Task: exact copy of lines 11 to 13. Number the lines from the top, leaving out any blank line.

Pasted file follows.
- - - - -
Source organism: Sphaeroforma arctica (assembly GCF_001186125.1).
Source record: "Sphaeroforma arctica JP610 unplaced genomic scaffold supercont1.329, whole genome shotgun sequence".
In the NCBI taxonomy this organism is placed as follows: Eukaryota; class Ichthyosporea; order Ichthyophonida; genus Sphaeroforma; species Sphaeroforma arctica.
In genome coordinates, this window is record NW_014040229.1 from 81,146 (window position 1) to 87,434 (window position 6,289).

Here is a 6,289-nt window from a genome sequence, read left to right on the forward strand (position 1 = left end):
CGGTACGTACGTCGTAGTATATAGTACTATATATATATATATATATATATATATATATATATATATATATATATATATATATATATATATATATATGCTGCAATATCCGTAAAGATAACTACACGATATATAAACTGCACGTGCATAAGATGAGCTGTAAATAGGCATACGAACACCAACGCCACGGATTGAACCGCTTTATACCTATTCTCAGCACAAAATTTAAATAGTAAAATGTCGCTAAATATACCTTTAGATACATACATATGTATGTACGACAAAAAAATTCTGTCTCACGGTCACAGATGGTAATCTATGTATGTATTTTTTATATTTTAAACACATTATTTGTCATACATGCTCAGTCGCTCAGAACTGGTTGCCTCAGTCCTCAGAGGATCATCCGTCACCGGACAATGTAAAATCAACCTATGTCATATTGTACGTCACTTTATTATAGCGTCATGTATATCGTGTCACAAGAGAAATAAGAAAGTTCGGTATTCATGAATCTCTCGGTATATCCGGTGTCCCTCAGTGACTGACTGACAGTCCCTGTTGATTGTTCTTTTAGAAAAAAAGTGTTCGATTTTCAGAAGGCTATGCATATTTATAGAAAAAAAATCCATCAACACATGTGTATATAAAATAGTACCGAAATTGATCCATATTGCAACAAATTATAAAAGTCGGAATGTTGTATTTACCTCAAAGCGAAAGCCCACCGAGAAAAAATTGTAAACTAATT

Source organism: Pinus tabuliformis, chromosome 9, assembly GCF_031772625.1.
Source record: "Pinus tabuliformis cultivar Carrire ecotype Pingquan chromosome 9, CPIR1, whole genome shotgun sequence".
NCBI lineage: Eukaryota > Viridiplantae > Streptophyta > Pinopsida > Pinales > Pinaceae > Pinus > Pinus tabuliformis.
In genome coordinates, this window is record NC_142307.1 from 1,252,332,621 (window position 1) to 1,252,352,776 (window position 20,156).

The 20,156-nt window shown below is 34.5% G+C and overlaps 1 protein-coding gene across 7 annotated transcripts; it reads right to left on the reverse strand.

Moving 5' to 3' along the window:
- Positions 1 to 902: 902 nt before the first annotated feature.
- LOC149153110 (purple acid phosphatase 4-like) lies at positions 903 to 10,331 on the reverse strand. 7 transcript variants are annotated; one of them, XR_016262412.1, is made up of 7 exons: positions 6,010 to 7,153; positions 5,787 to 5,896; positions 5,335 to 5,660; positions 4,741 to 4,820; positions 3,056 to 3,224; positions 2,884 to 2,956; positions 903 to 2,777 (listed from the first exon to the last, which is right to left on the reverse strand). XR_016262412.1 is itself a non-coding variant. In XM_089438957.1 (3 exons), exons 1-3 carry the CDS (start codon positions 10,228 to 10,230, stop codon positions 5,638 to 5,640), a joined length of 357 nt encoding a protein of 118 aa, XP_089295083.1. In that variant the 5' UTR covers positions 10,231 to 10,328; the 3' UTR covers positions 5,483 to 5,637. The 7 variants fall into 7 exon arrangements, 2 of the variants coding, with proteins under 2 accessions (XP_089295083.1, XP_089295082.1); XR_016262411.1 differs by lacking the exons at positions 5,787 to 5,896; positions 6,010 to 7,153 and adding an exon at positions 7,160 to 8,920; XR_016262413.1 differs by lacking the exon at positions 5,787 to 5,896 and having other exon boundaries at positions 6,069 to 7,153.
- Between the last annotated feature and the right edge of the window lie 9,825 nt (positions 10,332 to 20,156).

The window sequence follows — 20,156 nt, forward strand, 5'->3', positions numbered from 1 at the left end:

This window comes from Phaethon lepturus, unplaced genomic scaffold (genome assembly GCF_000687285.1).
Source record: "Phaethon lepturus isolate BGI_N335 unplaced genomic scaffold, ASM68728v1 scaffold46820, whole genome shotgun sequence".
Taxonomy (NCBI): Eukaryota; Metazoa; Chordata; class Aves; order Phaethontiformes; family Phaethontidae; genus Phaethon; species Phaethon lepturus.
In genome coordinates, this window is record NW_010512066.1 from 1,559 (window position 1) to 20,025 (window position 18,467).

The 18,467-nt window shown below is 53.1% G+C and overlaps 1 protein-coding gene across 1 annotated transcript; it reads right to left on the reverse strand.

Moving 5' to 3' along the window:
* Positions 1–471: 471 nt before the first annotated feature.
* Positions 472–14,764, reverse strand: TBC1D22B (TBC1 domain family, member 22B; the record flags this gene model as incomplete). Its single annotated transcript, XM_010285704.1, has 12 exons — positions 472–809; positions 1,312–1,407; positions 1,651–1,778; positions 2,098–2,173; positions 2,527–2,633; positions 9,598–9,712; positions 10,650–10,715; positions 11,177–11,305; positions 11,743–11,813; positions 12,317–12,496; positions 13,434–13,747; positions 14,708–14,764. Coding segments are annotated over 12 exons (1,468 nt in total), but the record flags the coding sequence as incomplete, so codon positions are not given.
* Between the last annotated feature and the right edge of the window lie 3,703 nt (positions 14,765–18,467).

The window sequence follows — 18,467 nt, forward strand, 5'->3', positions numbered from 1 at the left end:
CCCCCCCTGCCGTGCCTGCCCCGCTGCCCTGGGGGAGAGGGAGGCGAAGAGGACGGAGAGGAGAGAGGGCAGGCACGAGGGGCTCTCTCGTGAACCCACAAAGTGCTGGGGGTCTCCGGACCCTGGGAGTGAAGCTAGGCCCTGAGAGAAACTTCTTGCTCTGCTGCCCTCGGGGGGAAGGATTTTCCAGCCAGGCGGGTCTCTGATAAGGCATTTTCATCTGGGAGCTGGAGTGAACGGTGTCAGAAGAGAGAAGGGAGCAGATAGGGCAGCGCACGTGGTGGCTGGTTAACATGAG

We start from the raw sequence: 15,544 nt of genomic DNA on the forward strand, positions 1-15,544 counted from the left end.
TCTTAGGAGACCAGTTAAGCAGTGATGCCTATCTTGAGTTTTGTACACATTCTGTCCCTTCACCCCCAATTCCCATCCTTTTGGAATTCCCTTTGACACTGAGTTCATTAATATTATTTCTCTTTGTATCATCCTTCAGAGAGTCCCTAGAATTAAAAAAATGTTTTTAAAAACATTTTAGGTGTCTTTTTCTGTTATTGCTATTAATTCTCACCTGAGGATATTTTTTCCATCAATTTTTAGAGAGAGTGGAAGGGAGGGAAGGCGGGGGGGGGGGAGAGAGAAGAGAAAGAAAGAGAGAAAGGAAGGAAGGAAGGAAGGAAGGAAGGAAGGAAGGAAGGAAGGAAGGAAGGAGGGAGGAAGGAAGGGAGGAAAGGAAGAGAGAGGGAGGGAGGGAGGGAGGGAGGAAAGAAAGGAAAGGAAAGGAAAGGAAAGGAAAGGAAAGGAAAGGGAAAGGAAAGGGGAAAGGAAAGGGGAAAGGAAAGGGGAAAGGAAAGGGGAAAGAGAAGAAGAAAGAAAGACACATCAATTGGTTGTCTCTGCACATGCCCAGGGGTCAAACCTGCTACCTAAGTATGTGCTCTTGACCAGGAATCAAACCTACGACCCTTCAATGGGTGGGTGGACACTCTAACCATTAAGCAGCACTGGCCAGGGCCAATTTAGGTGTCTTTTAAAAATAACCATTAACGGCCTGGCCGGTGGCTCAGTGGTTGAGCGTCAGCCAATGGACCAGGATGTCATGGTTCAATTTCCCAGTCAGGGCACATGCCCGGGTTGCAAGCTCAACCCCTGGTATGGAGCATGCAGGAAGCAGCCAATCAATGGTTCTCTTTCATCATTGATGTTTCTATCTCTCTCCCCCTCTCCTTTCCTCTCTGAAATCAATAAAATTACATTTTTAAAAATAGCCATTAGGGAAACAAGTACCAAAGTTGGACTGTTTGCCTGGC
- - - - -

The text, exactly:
The 20,156-nt window shown below is 34.5% G+C and overlaps 1 protein-coding gene across 7 annotated transcripts; it reads right to left on the reverse strand.

Moving 5' to 3' along the window:
- Positions 1 to 902: 902 nt before the first annotated feature.